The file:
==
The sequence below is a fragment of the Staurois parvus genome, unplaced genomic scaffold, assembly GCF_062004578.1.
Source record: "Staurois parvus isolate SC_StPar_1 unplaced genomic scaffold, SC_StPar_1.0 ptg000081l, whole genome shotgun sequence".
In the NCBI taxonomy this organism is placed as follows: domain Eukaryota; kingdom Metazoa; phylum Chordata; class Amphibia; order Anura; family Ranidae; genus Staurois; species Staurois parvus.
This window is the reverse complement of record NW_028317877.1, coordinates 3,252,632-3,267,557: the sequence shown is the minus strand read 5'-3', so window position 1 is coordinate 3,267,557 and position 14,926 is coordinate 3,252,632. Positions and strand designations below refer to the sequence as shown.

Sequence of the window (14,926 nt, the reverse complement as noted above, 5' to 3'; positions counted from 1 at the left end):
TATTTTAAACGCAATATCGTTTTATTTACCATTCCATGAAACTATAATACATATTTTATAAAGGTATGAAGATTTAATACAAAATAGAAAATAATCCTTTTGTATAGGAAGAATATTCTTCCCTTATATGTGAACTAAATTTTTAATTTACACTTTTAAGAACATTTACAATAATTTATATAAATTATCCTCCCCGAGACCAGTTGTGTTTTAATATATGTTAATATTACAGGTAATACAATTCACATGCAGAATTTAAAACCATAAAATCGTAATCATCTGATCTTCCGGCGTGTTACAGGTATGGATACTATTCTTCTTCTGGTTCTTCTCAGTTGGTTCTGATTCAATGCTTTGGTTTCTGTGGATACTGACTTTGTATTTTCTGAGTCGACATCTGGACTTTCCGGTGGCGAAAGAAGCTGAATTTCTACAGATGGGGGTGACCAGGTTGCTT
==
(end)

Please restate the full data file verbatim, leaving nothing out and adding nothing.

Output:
The sequence below is a fragment of the Staurois parvus genome, unplaced genomic scaffold, assembly GCF_062004578.1.
Source record: "Staurois parvus isolate SC_StPar_1 unplaced genomic scaffold, SC_StPar_1.0 ptg000081l, whole genome shotgun sequence".
In the NCBI taxonomy this organism is placed as follows: domain Eukaryota; kingdom Metazoa; phylum Chordata; class Amphibia; order Anura; family Ranidae; genus Staurois; species Staurois parvus.
This window is the reverse complement of record NW_028317877.1, coordinates 3,252,632-3,267,557: the sequence shown is the minus strand read 5'-3', so window position 1 is coordinate 3,267,557 and position 14,926 is coordinate 3,252,632. Positions and strand designations below refer to the sequence as shown.

Sequence of the window (14,926 nt, the reverse complement as noted above, 5' to 3'; positions counted from 1 at the left end):
TATTTTAAACGCAATATCGTTTTATTTACCATTCCATGAAACTATAATACATATTTTATAAAGGTATGAAGATTTAATACAAAATAGAAAATAATCCTTTTGTATAGGAAGAATATTCTTCCCTTATATGTGAACTAAATTTTTAATTTACACTTTTAAGAACATTTACAATAATTTATATAAATTATCCTCCCCGAGACCAGTTGTGTTTTAATATATGTTAATATTACAGGTAATACAATTCACATGCAGAATTTAAAACCATAAAATCGTAATCATCTGATCTTCCGGCGTGTTACAGGTATGGATACTATTCTTCTTCTGGTTCTTCTCAGTTGGTTCTGATTCAATGCTTTGGTTTCTGTGGATACTGACTTTGTATTTTCTGAGTCGACATCTGGACTTTCCGGTGGCGAAAGAAGCTGAATTTCTACAGATGGGGGTGACCAGGTTGCTT